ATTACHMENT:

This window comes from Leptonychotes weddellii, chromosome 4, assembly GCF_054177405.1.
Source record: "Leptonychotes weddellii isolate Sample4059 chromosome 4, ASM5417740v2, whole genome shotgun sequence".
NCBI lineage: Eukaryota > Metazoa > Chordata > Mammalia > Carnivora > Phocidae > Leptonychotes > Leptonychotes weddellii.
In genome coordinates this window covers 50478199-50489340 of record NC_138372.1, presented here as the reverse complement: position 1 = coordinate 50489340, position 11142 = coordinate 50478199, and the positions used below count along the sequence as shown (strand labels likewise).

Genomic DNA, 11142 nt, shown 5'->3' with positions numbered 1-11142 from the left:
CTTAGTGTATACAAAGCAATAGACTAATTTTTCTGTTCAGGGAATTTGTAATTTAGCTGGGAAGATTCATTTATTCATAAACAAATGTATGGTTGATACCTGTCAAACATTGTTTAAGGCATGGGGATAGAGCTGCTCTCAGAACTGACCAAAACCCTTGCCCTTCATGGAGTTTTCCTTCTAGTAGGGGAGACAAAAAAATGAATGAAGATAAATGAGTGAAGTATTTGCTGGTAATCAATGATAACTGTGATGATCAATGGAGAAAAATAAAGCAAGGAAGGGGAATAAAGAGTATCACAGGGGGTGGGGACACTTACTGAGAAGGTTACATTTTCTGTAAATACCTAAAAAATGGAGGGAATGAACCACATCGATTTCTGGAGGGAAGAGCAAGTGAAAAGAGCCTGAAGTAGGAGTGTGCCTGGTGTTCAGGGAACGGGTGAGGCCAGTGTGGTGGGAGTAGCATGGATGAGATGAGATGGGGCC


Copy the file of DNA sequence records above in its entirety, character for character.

This window comes from Leptonychotes weddellii, chromosome 4, assembly GCF_054177405.1.
Source record: "Leptonychotes weddellii isolate Sample4059 chromosome 4, ASM5417740v2, whole genome shotgun sequence".
NCBI lineage: Eukaryota > Metazoa > Chordata > Mammalia > Carnivora > Phocidae > Leptonychotes > Leptonychotes weddellii.
In genome coordinates this window covers 50478199-50489340 of record NC_138372.1, presented here as the reverse complement: position 1 = coordinate 50489340, position 11142 = coordinate 50478199, and the positions used below count along the sequence as shown (strand labels likewise).

Genomic DNA, 11142 nt, shown 5'->3' with positions numbered 1-11142 from the left:
CTTAGTGTATACAAAGCAATAGACTAATTTTTCTGTTCAGGGAATTTGTAATTTAGCTGGGAAGATTCATTTATTCATAAACAAATGTATGGTTGATACCTGTCAAACATTGTTTAAGGCATGGGGATAGAGCTGCTCTCAGAACTGACCAAAACCCTTGCCCTTCATGGAGTTTTCCTTCTAGTAGGGGAGACAAAAAAATGAATGAAGATAAATGAGTGAAGTATTTGCTGGTAATCAATGATAACTGTGATGATCAATGGAGAAAAATAAAGCAAGGAAGGGGAATAAAGAGTATCACAGGGGGTGGGGACACTTACTGAGAAGGTTACATTTTCTGTAAATACCTAAAAAATGGAGGGAATGAACCACATCGATTTCTGGAGGGAAGAGCAAGTGAAAAGAGCCTGAAGTAGGAGTGTGCCTGGTGTTCAGGGAACGGGTGAGGCCAGTGTGGTGGGAGTAGCATGGATGAGATGAGATGGGGCC